Masters Of Design
From an enviable location in the city's dynamic Morumbi neighborhood, Palácio Tangará offers guests the perfect jumping off point for an architecture tour of Sampa. But the city is more than just a collection beautiful buildings.
The hotel itself exists in one of São Paulo's greatest green spaces, within the 26-acre Burle Marx Park. Named for its designer, landscape architect, Roberto Burle Marx, the São Paulo modernist pioneer considered himself a painter, and approached his landscape design as works of natural art. The tour begins in the park, filled with royal palms, reflecting pools, and wondrous feats of landscaping, as in the two-tone chessboard lawn made from two different types of grass. The park is a haven for birds and other animal species, where their habitat is guaranteed since it is one of the last places in the urban area to represent the Atlantic rainforest. The lush green space was created to contribute to improve the city's air quality, and act as a conduit between the human population and nature.
From the Palácio Tangará's enviable location inside Burle Marx Park, guests can explore spectacular architecture in nearby Morumbi.
A Home Tour Of Sorts
Just 3 miles away, the tour continues at Casa de Vidro, a house constructed predominantly from glass. Built in 1950, the glass house was the first project by the Italian-Brazilian architect Lina Bo Bardi. A cherished space for the architect, it was the home where she and her husband, Pietro Maria Bardi, lived for more than 40 years. The tour explores the intricacies of the architect's contemporary design: a glass-covered façade seems to float atop thin pillars, and the garden shows Bardi's love for Brazil's tropical forests.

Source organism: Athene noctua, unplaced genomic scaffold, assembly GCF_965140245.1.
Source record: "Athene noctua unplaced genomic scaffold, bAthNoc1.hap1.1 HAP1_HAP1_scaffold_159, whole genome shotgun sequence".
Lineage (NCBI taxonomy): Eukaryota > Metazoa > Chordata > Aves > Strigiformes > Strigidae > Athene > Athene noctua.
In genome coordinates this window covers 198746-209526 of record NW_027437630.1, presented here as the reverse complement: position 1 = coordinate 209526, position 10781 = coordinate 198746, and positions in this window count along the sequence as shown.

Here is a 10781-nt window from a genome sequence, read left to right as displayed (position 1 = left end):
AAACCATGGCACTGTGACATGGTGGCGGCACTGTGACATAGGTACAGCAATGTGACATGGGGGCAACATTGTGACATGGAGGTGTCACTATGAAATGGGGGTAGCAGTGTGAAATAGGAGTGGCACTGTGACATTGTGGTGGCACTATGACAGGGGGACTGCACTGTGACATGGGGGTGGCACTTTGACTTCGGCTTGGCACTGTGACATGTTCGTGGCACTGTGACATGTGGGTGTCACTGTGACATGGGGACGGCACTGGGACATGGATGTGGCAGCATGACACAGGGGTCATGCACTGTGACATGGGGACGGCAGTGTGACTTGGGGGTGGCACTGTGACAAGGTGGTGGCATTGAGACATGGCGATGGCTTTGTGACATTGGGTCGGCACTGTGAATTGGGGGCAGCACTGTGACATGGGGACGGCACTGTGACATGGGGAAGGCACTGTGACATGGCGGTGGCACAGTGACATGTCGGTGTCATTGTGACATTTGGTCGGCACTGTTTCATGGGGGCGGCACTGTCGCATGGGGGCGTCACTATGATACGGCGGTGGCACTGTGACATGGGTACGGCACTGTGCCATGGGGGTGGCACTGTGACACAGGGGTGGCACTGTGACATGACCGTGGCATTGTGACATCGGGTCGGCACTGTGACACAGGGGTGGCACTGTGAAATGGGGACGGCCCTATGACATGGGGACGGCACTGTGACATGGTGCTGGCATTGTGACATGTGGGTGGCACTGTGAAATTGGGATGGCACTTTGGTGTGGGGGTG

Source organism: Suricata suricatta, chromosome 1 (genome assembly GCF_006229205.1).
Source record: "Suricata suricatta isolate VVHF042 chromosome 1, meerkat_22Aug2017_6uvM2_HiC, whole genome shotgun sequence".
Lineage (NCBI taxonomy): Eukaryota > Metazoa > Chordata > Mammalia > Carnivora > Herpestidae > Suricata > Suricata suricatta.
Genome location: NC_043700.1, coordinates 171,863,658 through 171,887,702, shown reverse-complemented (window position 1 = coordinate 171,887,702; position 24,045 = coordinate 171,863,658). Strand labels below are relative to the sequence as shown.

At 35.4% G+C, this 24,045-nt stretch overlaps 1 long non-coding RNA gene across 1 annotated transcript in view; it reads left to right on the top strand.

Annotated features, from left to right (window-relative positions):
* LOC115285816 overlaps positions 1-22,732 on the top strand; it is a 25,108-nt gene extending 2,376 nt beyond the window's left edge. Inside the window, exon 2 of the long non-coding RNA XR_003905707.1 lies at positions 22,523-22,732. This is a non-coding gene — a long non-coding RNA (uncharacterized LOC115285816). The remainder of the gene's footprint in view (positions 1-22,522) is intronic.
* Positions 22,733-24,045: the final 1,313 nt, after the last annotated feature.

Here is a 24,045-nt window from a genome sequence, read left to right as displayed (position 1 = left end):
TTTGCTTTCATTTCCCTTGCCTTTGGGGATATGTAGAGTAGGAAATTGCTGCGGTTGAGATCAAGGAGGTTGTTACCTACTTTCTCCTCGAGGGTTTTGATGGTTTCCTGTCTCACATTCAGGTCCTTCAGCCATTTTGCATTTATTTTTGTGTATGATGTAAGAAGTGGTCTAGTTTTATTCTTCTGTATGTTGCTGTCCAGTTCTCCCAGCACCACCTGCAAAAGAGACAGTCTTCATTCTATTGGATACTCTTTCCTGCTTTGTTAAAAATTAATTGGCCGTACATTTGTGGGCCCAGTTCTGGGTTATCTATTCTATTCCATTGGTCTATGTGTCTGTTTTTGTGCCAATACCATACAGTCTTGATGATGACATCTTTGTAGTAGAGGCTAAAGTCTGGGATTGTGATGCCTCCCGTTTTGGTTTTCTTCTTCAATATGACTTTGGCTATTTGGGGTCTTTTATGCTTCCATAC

The final stop, less than a mile from the Bardi home, is the residence-turned museum of another São Paulo couple. The Maria Luisa and Oscar Americano Foundation displays around 1,500 objects, some of which were from the couple's personal collection, and takes visitors on a journey through the history of Brazil from its colonial and imperial days all the way to the 20th century. Oscar Americano, a civil engineer, created the leafy upscale suburb of Morumbi, where the 1950s house is located. A visit isn't complete without a stop on the first-floor café, which is known for its afternoon high tea.
To learn more about Palácio Tangará or the São Paolo architecture tour, please contact the concierge upon making a reservation.